WASHINGTON -- As part of its most comprehensive study of climate change to date, the National Research Council today issued three reports emphasizing why the U.S. should act now to reduce greenhouse gas emissions and develop a national strategy to adapt to the inevitable impacts of climate change. The reports by the Research Council, the operating arm of the National Academy of Sciences and National Academy of Engineering, are part of a congressionally requested suite of five studies known as AMERICA'S CLIMATE CHOICES.
"These reports show that the state of climate change science is strong," said Ralph J. Cicerone, president of the National Academy of Sciences. "But the nation also needs the scientific community to expand upon its understanding of why climate change is happening, and focus also on when and where the most severe impacts will occur and what we can do to respond."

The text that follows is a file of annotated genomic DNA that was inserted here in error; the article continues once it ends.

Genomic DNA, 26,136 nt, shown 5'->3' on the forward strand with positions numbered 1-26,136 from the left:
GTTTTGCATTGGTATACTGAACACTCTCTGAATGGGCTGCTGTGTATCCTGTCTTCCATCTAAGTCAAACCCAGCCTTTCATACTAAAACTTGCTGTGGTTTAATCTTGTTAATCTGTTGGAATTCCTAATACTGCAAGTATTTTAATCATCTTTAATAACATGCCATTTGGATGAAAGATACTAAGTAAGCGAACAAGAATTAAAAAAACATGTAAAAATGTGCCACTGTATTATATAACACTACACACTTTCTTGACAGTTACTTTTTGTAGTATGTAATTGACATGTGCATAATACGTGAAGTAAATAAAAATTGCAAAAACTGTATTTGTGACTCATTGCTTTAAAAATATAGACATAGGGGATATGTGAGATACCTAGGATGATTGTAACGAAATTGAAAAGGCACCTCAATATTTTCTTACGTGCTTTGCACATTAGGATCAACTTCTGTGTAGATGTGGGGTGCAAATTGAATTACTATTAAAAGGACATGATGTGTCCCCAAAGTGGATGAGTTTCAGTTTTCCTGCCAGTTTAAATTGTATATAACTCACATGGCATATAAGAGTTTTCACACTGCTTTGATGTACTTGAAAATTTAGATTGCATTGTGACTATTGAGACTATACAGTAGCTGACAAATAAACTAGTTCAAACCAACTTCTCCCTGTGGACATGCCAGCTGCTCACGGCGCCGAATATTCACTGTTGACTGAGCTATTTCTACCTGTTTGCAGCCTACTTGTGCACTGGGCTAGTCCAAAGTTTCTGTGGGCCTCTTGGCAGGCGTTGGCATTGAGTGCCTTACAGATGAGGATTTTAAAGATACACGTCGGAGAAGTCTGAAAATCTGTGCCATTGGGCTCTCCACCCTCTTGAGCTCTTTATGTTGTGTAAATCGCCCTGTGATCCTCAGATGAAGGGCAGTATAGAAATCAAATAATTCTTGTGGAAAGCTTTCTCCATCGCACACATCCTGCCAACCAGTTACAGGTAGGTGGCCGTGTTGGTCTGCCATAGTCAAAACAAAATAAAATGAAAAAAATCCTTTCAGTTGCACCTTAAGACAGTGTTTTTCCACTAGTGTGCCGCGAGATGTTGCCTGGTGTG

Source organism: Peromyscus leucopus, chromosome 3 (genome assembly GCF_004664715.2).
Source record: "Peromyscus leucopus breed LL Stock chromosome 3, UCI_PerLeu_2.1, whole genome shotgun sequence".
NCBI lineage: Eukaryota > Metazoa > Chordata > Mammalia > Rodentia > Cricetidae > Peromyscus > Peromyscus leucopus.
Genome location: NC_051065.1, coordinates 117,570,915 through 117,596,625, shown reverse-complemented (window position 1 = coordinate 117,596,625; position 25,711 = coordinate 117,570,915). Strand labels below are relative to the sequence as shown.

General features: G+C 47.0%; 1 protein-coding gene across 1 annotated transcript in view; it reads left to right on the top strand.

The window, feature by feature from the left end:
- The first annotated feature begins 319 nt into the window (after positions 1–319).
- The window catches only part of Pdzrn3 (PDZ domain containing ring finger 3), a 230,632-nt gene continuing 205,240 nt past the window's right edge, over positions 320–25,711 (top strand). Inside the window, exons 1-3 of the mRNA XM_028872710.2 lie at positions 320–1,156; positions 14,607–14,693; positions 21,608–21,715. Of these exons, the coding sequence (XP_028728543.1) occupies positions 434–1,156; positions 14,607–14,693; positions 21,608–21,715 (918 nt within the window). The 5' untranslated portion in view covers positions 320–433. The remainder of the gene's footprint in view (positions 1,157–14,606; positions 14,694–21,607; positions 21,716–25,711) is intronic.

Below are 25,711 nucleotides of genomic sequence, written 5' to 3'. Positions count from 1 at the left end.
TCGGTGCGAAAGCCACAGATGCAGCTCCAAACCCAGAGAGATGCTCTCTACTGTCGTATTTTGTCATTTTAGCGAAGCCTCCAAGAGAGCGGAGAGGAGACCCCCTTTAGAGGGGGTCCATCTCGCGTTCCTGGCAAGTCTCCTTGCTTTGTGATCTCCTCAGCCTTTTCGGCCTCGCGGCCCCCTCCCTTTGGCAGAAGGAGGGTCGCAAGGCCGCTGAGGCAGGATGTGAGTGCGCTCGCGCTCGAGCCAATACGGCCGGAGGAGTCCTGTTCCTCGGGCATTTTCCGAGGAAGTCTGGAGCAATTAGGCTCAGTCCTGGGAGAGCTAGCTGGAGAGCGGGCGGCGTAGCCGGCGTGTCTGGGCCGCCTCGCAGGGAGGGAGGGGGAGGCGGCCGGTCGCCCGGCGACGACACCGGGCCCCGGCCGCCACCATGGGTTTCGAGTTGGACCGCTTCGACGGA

'POSES SIGNIFICANT RISKS'
The compelling case that climate change is occurring and is caused in large part by human activities is based on a strong, credible body of evidence, says ADVANCING THE SCIENCE OF CLIMATE CHANGE, one of the new reports. While noting that there is always more to learn and that the scientific process is never "closed," the report emphasizes that multiple lines of evidence support scientific understanding of climate change. The core phenomenon, scientific questions, and hypotheses have been examined thoroughly and have stood firm in the face of serious debate and careful evaluation of alternative explanations.
"Climate change is occurring, is caused largely by human activities, and poses significant risks for -- and in many cases is already affecting -- a broad range of human and natural systems," the report concludes. It calls for a new era of climate change science where an emphasis is placed on "fundamental, use-inspired" research, which not only improves understanding of the causes and consequences of climate ch
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National Academy of Sciences